While I have clearly strayed form a pure Test-Driven Design methodology, starting out with TDD gave my project an obvious lift.

Reducing gold plating and improving the design

On more than one occasion I found that I was inclined to embellish code with things like getters and setters that looked useful but actually had no use case. All the “I should add this” moments were converted to “I need to write a test for this first” and it’s not long before you realize that you don’t need a test because nothing will ever need to use the method in this way. Better yet, it makes you think about how that task would ever be used. The end result of this was twofold.

First, entirely removing functionality that seemed like a good idea early in the design process but in reality was just useless baggage. Second, if the functionality was useful, it was usually in the wrong place. This led to a series of code refactors that extracted that functionality into a conceptually clean solution, either a trait or a stand-alone class, in either case useful in many places. Less code or better code. Both excellent benefits of starting with TDD.

TDD Offers Measurable Progress

When working on a project of significant complexity, particularly when working alone, it’s easy to lose track of where you are. That’s not a problem if you have a client deadline looming in the not too distant future, but when it’s a personal project, and particularly if you’re blessed with a healthy dose of ADD, it’s easy to lose momentum.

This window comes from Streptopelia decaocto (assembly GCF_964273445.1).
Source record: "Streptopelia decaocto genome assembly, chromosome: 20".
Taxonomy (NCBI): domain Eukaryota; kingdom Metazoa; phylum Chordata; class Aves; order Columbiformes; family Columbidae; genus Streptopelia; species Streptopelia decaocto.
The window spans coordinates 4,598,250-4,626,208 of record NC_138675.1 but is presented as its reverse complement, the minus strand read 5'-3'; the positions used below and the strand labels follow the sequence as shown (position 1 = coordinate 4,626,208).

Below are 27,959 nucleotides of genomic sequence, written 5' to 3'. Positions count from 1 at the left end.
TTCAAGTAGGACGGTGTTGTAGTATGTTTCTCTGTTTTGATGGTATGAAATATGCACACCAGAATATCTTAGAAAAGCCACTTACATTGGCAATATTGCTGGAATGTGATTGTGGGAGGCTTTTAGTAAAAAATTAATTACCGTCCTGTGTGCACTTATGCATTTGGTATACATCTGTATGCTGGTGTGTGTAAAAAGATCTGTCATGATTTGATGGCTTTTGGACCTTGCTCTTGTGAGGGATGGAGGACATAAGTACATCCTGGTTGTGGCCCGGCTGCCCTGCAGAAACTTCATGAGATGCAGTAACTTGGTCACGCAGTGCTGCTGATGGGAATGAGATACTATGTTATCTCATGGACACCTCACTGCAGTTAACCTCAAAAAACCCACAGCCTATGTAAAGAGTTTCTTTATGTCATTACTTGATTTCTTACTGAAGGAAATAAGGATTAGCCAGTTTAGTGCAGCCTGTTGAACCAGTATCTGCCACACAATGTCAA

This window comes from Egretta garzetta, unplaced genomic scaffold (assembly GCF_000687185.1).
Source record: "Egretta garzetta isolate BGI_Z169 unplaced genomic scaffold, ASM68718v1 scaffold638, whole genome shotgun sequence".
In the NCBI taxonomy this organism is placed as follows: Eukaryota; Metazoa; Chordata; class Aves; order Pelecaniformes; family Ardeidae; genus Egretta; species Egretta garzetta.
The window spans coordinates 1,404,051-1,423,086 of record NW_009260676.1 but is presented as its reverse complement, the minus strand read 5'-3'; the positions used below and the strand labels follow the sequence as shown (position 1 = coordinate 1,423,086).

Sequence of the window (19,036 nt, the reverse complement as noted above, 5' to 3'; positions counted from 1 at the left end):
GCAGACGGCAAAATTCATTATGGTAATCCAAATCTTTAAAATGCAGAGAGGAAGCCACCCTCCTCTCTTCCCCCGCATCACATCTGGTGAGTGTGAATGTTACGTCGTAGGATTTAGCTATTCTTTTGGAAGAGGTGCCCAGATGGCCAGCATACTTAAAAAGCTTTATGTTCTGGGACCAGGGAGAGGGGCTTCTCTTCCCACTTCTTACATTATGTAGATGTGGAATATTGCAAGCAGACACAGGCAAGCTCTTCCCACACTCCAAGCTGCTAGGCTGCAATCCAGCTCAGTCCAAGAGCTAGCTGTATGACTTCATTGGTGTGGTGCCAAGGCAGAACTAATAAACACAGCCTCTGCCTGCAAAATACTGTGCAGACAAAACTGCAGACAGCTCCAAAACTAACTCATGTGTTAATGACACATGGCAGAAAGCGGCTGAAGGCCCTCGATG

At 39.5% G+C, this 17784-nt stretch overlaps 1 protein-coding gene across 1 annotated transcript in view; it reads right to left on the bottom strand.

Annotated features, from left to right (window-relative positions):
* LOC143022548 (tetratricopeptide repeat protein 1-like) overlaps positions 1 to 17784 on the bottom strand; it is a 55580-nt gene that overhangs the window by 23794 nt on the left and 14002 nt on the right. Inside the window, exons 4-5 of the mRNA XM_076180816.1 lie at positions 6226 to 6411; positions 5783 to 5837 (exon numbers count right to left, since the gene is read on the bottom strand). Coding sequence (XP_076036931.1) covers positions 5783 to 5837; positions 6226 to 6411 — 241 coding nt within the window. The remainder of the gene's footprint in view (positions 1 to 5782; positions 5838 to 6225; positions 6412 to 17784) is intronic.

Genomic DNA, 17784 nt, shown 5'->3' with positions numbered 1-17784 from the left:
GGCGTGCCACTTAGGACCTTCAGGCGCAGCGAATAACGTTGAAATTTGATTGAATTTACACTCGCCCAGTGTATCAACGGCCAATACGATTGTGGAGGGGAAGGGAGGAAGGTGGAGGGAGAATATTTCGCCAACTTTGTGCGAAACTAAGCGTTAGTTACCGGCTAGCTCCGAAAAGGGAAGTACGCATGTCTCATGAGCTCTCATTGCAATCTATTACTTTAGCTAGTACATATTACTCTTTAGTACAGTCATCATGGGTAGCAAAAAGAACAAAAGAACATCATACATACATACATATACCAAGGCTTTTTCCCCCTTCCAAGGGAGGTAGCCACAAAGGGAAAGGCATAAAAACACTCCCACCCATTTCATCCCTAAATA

For me, loss of momentum is the death of a project. I’ve got a long list of unfinished projects that I thought would take a few weeks when I started, but in fact they needed many months. Nearly all of them died from a momentum deficit.

Test-Driven design, with it’s focus on top level functionality, really helps with that. Even though my current project is perhaps 50% complete, it’s generating useful results. The implementation is partial, but it’s functional, and needless to say it’s tested, well structured, and robust. Instead of substantially complete code that winds up with significant problems when put to actual use, I have working but functionally incomplete code that I expect will be a joy to keep working on. All of these things are giving me enthusiasm for implementing the next level of features.


Even though I have strayed form the TDD methodology as the project progressed, starting with TDD was the best thing I’ve ever done when working on something of significant size.

If I was working in a team, not only would I start with TDD, I’d be far more strict about sticking to it throughout the development cycle. It highlights architectural issues very early in the development process, when it’s far easier to adjust and fix the problem. A dozen minor restructurings when the code base is small is a thousand times easier than rewriting thousands of lines of code after the mistakes have been baked into the project.

It’s hardly an objective measure, but I think this code represents some of the best work I’ve done. My three week project has extended to five months so far, but I’m still excited about it. Best of all it’s still fun. It also has the unexpected benefit of spinning off Configurable, which has proven itself to be very useful in other projects (not to mention that it’s just cool, IMO).

Morning Coffee

What I particularly like is the days when I’m standing in front of all the bits required to make coffee and there’s this internal dialogue:

L: Okay, make coffee now.
R: Wut?
R: How?
L: Oh FFS all the bits are there, just DO IT!!
R: Something about this round thing, right?
L: Aughh!! WAKE THE F*CK UP!
R: I need coffee.
L: Yes, YES! You need to MAKE it, you do this every f*cking day!
R: Ugh, ok, right. Push grind button.
L: There we go! F*ck me.
R: Water.
L: Yes, yes, you’ve got this!